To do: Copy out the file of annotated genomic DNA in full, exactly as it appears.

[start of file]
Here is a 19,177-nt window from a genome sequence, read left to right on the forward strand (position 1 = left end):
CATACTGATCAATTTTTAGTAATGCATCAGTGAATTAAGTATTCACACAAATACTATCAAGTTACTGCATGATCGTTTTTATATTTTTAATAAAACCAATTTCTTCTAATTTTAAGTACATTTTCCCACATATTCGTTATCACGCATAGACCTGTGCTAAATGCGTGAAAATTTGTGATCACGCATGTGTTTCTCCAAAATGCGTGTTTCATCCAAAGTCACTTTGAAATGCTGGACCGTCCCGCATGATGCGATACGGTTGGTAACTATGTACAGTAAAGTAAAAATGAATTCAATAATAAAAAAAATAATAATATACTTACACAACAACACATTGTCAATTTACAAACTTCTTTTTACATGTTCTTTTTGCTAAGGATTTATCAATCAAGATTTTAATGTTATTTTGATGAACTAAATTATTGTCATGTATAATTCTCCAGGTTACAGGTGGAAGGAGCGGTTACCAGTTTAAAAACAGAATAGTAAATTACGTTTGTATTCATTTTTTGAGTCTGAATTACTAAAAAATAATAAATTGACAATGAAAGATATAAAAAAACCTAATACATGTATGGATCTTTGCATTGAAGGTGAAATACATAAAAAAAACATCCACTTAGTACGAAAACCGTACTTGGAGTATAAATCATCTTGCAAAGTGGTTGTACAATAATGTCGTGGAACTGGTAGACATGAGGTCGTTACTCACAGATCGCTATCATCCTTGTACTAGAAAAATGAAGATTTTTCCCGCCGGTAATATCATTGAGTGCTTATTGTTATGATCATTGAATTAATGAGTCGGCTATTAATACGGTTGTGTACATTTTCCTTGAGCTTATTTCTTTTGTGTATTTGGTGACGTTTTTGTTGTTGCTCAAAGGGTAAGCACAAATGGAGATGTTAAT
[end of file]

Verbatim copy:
Here is a 19,177-nt window from a genome sequence, read left to right on the forward strand (position 1 = left end):
CATACTGATCAATTTTTAGTAATGCATCAGTGAATTAAGTATTCACACAAATACTATCAAGTTACTGCATGATCGTTTTTATATTTTTAATAAAACCAATTTCTTCTAATTTTAAGTACATTTTCCCACATATTCGTTATCACGCATAGACCTGTGCTAAATGCGTGAAAATTTGTGATCACGCATGTGTTTCTCCAAAATGCGTGTTTCATCCAAAGTCACTTTGAAATGCTGGACCGTCCCGCATGATGCGATACGGTTGGTAACTATGTACAGTAAAGTAAAAATGAATTCAATAATAAAAAAAATAATAATATACTTACACAACAACACATTGTCAATTTACAAACTTCTTTTTACATGTTCTTTTTGCTAAGGATTTATCAATCAAGATTTTAATGTTATTTTGATGAACTAAATTATTGTCATGTATAATTCTCCAGGTTACAGGTGGAAGGAGCGGTTACCAGTTTAAAAACAGAATAGTAAATTACGTTTGTATTCATTTTTTGAGTCTGAATTACTAAAAAATAATAAATTGACAATGAAAGATATAAAAAAACCTAATACATGTATGGATCTTTGCATTGAAGGTGAAATACATAAAAAAAACATCCACTTAGTACGAAAACCGTACTTGGAGTATAAATCATCTTGCAAAGTGGTTGTACAATAATGTCGTGGAACTGGTAGACATGAGGTCGTTACTCACAGATCGCTATCATCCTTGTACTAGAAAAATGAAGATTTTTCCCGCCGGTAATATCATTGAGTGCTTATTGTTATGATCATTGAATTAATGAGTCGGCTATTAATACGGTTGTGTACATTTTCCTTGAGCTTATTTCTTTTGTGTATTTGGTGACGTTTTTGTTGTTGCTCAAAGGGTAAGCACAAATGGAGATGTTAAT